After eight years of recession and absolute uncertainty, along with the much-touted internal devaluation of 25-30 percent – in exchange for averting the then coming but never officially recognised default – it seems something is moving out there, especially in the private sector of the economy.
The unprecedented – in a time of peace – restructuring of the Greek economy, appears to be bringing forth initiatives from small and large businesses that survived the crisis.
Banking, business, and political circles believe the changes in the economy all these years are unique. Business practices changed. Technology dynamically invaded transactions and the organisation of economic units. Principles of controlled cost were implemented. Business and trade unionist practices changed.
The over-development of consulting firms is not by chance. The six biggest ones – most subsidiaries of international firms – have a total of 5,000 employees. They provide a host of services to Greek businesses, introducing new operations, new systems of organisation, and international accounting standards. This alone is a structural change.
Creation of opportunitiesWith all of the above the country was whittled down to size. The bubble burst, prior principles were downgraded, and the great adjustment, along with many disasters, created opportunities which Greeks and foreigners are now hastening to exploit. As one prominent accountant has said, there are no destroyed countries, only destroyed people.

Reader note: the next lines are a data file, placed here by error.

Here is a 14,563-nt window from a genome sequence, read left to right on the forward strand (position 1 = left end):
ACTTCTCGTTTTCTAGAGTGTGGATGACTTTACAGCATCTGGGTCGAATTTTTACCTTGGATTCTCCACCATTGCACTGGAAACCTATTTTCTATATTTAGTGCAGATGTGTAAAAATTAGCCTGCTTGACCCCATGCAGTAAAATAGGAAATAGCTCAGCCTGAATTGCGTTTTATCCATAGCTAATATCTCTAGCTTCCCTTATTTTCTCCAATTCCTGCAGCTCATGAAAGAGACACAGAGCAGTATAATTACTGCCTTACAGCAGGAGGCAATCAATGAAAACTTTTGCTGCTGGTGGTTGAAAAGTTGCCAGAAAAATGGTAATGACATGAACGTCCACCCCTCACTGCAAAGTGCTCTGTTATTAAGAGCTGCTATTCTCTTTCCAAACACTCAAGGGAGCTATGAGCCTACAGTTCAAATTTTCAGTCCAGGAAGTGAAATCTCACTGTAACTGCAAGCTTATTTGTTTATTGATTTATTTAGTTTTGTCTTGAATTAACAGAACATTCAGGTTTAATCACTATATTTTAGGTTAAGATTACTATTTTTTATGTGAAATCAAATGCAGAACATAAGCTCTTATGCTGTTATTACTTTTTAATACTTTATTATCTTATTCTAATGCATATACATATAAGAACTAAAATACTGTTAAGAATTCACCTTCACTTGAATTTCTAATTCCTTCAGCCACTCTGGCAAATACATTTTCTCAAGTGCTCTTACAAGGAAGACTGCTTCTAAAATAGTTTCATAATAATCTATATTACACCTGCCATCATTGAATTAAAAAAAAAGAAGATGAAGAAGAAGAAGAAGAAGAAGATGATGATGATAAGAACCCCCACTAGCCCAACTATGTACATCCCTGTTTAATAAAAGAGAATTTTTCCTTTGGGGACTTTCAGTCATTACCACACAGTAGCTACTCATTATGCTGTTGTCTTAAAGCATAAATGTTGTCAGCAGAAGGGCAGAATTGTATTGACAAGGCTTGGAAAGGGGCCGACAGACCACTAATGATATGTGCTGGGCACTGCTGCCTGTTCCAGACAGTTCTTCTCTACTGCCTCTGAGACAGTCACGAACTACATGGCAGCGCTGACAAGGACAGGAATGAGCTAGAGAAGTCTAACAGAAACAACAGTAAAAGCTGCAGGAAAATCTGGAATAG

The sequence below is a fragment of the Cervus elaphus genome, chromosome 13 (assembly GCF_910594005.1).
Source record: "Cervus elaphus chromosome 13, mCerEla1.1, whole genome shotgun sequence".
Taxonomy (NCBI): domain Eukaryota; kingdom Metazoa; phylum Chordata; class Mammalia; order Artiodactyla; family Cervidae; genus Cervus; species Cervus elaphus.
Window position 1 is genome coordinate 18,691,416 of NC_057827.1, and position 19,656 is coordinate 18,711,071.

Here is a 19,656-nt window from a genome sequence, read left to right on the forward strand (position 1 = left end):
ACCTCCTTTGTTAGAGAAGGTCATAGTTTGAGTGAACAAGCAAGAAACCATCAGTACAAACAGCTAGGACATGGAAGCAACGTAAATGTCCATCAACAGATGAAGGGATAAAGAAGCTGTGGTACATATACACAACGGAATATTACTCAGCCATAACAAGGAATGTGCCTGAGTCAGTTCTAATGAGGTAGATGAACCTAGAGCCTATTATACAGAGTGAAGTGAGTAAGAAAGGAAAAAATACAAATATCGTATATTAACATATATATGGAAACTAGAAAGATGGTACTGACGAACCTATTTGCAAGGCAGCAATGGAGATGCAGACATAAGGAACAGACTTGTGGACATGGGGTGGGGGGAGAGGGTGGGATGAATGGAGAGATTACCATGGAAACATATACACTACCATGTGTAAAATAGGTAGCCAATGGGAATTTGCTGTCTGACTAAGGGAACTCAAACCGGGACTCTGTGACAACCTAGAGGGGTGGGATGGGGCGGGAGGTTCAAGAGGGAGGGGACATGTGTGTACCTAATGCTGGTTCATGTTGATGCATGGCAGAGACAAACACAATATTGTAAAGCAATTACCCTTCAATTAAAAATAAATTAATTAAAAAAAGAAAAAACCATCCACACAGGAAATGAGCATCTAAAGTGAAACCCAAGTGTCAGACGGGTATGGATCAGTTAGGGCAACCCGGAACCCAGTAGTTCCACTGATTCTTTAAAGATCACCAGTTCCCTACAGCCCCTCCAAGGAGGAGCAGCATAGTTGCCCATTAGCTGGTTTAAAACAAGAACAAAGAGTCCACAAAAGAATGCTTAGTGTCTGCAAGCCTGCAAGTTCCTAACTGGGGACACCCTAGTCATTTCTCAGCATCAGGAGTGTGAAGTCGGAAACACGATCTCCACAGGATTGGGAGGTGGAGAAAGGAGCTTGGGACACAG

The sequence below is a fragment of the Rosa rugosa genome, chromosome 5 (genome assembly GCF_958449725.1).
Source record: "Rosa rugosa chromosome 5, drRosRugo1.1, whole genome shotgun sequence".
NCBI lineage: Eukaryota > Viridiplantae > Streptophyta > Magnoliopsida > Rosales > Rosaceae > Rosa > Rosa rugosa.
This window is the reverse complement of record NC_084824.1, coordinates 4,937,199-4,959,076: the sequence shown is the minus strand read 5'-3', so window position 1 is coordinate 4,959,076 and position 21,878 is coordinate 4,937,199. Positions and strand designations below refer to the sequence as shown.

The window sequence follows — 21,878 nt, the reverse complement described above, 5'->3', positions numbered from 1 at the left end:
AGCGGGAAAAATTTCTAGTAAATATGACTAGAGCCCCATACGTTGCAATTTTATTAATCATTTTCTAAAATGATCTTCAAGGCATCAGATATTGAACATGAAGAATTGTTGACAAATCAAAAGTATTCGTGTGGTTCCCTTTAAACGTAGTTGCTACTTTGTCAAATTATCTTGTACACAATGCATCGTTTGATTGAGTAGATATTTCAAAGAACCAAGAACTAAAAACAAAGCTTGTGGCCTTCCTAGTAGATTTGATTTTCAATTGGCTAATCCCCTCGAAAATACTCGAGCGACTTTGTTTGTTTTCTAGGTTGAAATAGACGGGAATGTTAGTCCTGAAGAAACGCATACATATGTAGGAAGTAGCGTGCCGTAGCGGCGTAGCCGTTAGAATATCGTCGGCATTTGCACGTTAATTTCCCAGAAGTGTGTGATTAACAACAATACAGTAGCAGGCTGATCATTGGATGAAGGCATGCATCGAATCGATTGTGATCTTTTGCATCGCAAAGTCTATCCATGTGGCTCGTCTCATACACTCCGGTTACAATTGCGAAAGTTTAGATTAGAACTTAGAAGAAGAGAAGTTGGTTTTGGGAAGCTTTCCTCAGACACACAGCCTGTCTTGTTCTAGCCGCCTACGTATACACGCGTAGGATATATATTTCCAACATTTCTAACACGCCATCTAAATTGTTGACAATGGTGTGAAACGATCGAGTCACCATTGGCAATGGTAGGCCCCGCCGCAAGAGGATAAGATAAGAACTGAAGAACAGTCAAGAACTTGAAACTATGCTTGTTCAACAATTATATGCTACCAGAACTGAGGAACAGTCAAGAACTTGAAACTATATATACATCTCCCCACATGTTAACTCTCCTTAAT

Many believe that all the above factors lead ineluctably to a private sector renaissance, despite the many obstacles and countless delays wrought by the government’s ideological fixations
Greece is now cheaper. It has a strong infrastructure. New technologies have been absorbed. Cost is largely under control. Competitiveness has been restored. The banking system, though still weak, is becoming more secure, and Greece has stabilised fiscally.
Restructuring processIn other words, the sacrifices of the Greek people have reduced the great dangers and uncertainties of the past. The country is seen as worthy of investment, as the interest of big foreign investment schemes that have put Greece in their planning again suggests.
If the Tsipras government followed a more energetic economic policy and facilitated investment with incentives, speed, and transparency, things would be very different today.